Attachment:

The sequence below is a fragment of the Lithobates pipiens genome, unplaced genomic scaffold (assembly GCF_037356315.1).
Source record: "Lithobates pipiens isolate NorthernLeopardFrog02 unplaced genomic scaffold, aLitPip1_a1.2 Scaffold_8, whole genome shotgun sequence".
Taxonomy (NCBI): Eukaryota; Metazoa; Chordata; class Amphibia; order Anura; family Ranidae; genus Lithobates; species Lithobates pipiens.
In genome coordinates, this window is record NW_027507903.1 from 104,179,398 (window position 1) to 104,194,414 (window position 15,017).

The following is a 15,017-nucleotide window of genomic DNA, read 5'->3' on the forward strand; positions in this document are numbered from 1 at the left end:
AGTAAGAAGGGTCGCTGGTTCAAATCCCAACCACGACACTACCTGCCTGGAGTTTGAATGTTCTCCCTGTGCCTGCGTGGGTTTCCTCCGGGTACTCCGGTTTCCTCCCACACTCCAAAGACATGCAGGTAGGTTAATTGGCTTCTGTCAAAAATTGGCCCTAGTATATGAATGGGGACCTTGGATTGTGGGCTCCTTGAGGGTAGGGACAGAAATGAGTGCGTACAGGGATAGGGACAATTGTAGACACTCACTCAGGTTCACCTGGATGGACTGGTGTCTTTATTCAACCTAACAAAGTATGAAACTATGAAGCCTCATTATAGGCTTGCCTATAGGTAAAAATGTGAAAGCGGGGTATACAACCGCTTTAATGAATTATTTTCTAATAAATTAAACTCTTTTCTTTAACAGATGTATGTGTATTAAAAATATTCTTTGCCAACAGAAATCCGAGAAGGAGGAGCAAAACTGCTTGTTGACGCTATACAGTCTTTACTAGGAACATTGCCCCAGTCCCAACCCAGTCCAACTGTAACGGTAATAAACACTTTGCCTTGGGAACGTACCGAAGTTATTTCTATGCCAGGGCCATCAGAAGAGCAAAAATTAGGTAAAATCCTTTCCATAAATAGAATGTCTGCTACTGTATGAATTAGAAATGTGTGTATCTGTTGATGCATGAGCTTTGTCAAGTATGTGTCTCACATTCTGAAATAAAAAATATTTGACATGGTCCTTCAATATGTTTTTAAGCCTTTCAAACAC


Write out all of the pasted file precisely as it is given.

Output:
The sequence below is a fragment of the Lithobates pipiens genome, unplaced genomic scaffold (assembly GCF_037356315.1).
Source record: "Lithobates pipiens isolate NorthernLeopardFrog02 unplaced genomic scaffold, aLitPip1_a1.2 Scaffold_8, whole genome shotgun sequence".
Taxonomy (NCBI): Eukaryota; Metazoa; Chordata; class Amphibia; order Anura; family Ranidae; genus Lithobates; species Lithobates pipiens.
In genome coordinates, this window is record NW_027507903.1 from 104,179,398 (window position 1) to 104,194,414 (window position 15,017).

The following is a 15,017-nucleotide window of genomic DNA, read 5'->3' on the forward strand; positions in this document are numbered from 1 at the left end:
AGTAAGAAGGGTCGCTGGTTCAAATCCCAACCACGACACTACCTGCCTGGAGTTTGAATGTTCTCCCTGTGCCTGCGTGGGTTTCCTCCGGGTACTCCGGTTTCCTCCCACACTCCAAAGACATGCAGGTAGGTTAATTGGCTTCTGTCAAAAATTGGCCCTAGTATATGAATGGGGACCTTGGATTGTGGGCTCCTTGAGGGTAGGGACAGAAATGAGTGCGTACAGGGATAGGGACAATTGTAGACACTCACTCAGGTTCACCTGGATGGACTGGTGTCTTTATTCAACCTAACAAAGTATGAAACTATGAAGCCTCATTATAGGCTTGCCTATAGGTAAAAATGTGAAAGCGGGGTATACAACCGCTTTAATGAATTATTTTCTAATAAATTAAACTCTTTTCTTTAACAGATGTATGTGTATTAAAAATATTCTTTGCCAACAGAAATCCGAGAAGGAGGAGCAAAACTGCTTGTTGACGCTATACAGTCTTTACTAGGAACATTGCCCCAGTCCCAACCCAGTCCAACTGTAACGGTAATAAACACTTTGCCTTGGGAACGTACCGAAGTTATTTCTATGCCAGGGCCATCAGAAGAGCAAAAATTAGGTAAAATCCTTTCCATAAATAGAATGTCTGCTACTGTATGAATTAGAAATGTGTGTATCTGTTGATGCATGAGCTTTGTCAAGTATGTGTCTCACATTCTGAAATAAAAAATATTTGACATGGTCCTTCAATATGTTTTTAAGCCTTTCAAACAC